Cubans express new hopes of obtaining visas to join relatives in the United States

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CIENFUEGOS, Cuba — Like many Cubans before him, Roberto De la Yglesia left most of his family behind when he traveled to the United States with only his son in 2015, hoping to soon be able to bring his wife and his daughters join him.

Years later, the New Jersey mechanical engineer and his family back in Cienfuegos, Cuba, are still waiting — with a mixture of renewed hope and skepticism — now that the Biden administration has announced it will reactivate the family reunification program, which has been stalled for a long time. allows Cubans legally in the United States to bring next of kin.

“My life is on hiatus,” said his wife, Danmara Triana, sitting on the couch in her home in Cienfuegos, surrounded by aging photos of the couple’s life together. A few meters away, her daughter Claudia, 21, was waiting for Alice, 7, to return from school.

“My daily life depends on that, seeing my son, seeing my husband,” Triana said. The 48-year-old accountant said she repeatedly checks the website of the US Embassy in Havana for information.

“I get up in the morning and look at the phone. Will I have an interview (for a visa) or will I not have an interview? »

The Biden administration says about 20,000 applications for family reunification visas have piled up since 2017. That’s when President Donald Trump effectively ended the program by withdrawing diplomatic personnel from Cuba in response to a series of mysterious illnesses among diplomats that many suspected to be the result. of some sort of directed wave attack.

But many similar incidents have occurred elsewhere – even in Washington – and the CIA has now determined they are unlikely to be the result of attacks by Russia or other foreign adversaries.

Although the administration announced in April that it would begin resuming the program, it has not yet offered a timetable for bolstering the US diplomatic presence in Cuba.

So Triana and De la Yglesia are waiting.

US officials told the couple in 2017, shortly before the diplomats withdrew, that they qualified for the program and in 2020 they believed they had completed all paperwork and paid all fees.

Then the COVID-19 pandemic hit, adding to the complications.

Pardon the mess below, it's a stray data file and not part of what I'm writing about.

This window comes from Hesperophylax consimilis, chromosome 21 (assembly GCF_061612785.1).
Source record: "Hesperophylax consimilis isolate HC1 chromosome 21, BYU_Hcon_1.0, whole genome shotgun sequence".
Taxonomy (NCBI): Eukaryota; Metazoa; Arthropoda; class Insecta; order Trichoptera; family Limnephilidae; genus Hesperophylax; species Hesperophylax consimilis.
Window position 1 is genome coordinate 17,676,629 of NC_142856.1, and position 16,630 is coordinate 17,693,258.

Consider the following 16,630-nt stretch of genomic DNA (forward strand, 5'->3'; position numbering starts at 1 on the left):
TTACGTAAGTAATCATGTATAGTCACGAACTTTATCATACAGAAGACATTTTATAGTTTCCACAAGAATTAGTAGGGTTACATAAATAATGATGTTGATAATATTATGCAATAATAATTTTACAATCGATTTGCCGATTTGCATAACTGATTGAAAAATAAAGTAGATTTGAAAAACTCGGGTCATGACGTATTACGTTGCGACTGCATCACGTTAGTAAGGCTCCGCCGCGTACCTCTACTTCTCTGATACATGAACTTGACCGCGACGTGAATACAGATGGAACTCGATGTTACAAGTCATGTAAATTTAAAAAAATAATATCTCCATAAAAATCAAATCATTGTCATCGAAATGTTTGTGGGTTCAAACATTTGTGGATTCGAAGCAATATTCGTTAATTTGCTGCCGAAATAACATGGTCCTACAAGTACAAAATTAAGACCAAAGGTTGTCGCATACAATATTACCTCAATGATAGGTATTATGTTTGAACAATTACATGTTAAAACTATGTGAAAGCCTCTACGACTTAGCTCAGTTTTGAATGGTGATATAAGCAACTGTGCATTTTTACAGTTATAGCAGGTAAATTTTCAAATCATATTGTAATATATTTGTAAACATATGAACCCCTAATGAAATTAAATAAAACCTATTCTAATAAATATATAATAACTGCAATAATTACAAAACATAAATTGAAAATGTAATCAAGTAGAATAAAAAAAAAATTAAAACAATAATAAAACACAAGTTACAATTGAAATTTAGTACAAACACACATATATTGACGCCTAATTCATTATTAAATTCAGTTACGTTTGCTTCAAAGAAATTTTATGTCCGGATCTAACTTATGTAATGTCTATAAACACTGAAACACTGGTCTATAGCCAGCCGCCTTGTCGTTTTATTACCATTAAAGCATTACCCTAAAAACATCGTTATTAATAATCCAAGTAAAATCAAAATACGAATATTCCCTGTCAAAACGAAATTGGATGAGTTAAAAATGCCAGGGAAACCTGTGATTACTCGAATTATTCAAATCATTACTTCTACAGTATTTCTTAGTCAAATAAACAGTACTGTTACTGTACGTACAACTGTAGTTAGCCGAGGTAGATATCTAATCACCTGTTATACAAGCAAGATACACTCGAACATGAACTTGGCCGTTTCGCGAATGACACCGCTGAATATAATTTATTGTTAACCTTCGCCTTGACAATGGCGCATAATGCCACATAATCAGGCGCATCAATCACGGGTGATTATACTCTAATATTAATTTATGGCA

“I feel stuck. I’m not based anywhere,” said Claudia, who said she dropped out of medical school feeling “horribly demotivated”.

The diplomats’ withdrawal was just one of many steps taken by the Trump administration to isolate Cuba and reverse a dramatic opening of the island under President Barack Obama.

Trump has enacted more than 200 measures, ranging from banning cruise ships to limits on money sent from the United States to restrictions on American visitors.

Biden announced he would roll back some — but far from all — of the Trump-era restrictions.

With consular operations sluggish in Havana, US officials have told Cubans to apply for visas at operations in Guyana, across the Caribbean on the South American mainland – a costly and inconvenient option for most.

So, with Cuba’s economy in dire straits, an increasing number of people attempted to reach the United States illegally, traveling to South America or Mexico and perilously crossing the US border, adding to the wave immigration record.

US Customs and Border Patrol says it detained 79,800 Cubans at the US border in the six months from October 2021 to March 2022 – more than double the figure for the full 12 months ending September 2021 and five times the figure for the previous year. .

Next to the house in Triana, Natacha González, 61, lives with her two grandchildren. His daughter, like De la Yglesia, now lives in the United States and began the reunification process in 2017.

“I can speak on behalf of all the fathers and mothers who are sacrificing themselves in this country so that there is, can be a correct (legal) migration of our families,” González’s daughter, Yanelis León, said during of a video call from Florida.

“I feel like I don’t have any oxygen. … I’ve been there for years and it’s not normal that we’re still waiting,” she added. involving my children in cross-border migration where I will lose them. I want to do it right.”

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